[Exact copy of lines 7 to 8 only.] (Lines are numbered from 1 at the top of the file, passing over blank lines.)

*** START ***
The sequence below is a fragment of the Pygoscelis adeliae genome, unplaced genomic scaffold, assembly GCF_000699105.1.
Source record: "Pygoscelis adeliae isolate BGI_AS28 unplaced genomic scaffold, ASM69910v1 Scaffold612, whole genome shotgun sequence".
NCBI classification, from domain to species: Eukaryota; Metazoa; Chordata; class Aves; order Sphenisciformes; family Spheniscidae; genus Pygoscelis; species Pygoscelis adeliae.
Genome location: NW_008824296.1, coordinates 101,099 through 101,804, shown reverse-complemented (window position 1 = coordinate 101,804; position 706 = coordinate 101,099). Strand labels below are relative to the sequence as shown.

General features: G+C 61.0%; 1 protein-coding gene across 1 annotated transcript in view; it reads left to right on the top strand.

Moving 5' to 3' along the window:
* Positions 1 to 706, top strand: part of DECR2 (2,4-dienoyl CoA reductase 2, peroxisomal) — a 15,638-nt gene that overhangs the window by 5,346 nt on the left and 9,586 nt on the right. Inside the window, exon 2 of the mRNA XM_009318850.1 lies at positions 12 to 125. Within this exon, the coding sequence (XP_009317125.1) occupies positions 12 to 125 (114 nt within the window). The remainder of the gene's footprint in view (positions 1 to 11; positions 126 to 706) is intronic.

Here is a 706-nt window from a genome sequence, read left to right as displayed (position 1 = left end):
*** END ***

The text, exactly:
* Positions 1 to 706, top strand: part of DECR2 (2,4-dienoyl CoA reductase 2, peroxisomal) — a 15,638-nt gene that overhangs the window by 5,346 nt on the left and 9,586 nt on the right. Inside the window, exon 2 of the mRNA XM_009318850.1 lies at positions 12 to 125. Within this exon, the coding sequence (XP_009317125.1) occupies positions 12 to 125 (114 nt within the window). The remainder of the gene's footprint in view (positions 1 to 11; positions 126 to 706) is intronic.

Here is a 706-nt window from a genome sequence, read left to right as displayed (position 1 = left end):